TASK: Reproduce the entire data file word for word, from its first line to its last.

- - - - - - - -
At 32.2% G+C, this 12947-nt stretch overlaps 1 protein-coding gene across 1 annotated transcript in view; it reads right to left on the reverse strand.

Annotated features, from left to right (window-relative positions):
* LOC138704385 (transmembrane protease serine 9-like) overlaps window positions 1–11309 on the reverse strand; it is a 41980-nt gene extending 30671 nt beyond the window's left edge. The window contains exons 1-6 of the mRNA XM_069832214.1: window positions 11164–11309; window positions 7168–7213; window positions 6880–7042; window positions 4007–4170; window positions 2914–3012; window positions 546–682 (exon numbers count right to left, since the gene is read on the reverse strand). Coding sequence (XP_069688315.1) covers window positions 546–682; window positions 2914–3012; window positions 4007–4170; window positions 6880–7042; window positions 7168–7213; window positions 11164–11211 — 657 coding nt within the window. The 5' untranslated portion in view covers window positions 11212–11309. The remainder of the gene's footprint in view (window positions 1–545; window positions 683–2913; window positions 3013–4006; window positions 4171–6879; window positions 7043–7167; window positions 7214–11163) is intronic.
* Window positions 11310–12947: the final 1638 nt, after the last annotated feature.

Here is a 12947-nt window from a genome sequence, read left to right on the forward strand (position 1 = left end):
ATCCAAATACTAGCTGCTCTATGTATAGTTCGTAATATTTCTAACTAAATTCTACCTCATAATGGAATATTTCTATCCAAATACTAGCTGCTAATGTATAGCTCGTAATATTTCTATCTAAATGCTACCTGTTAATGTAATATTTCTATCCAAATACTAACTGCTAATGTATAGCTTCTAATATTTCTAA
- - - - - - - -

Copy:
At 32.2% G+C, this 12947-nt stretch overlaps 1 protein-coding gene across 1 annotated transcript in view; it reads right to left on the reverse strand.

Annotated features, from left to right (window-relative positions):
* LOC138704385 (transmembrane protease serine 9-like) overlaps window positions 1–11309 on the reverse strand; it is a 41980-nt gene extending 30671 nt beyond the window's left edge. The window contains exons 1-6 of the mRNA XM_069832214.1: window positions 11164–11309; window positions 7168–7213; window positions 6880–7042; window positions 4007–4170; window positions 2914–3012; window positions 546–682 (exon numbers count right to left, since the gene is read on the reverse strand). Coding sequence (XP_069688315.1) covers window positions 546–682; window positions 2914–3012; window positions 4007–4170; window positions 6880–7042; window positions 7168–7213; window positions 11164–11211 — 657 coding nt within the window. The 5' untranslated portion in view covers window positions 11212–11309. The remainder of the gene's footprint in view (window positions 1–545; window positions 683–2913; window positions 3013–4006; window positions 4171–6879; window positions 7043–7167; window positions 7214–11163) is intronic.
* Window positions 11310–12947: the final 1638 nt, after the last annotated feature.

Here is a 12947-nt window from a genome sequence, read left to right on the forward strand (position 1 = left end):
ATCCAAATACTAGCTGCTCTATGTATAGTTCGTAATATTTCTAACTAAATTCTACCTCATAATGGAATATTTCTATCCAAATACTAGCTGCTAATGTATAGCTCGTAATATTTCTATCTAAATGCTACCTGTTAATGTAATATTTCTATCCAAATACTAACTGCTAATGTATAGCTTCTAATATTTCTAA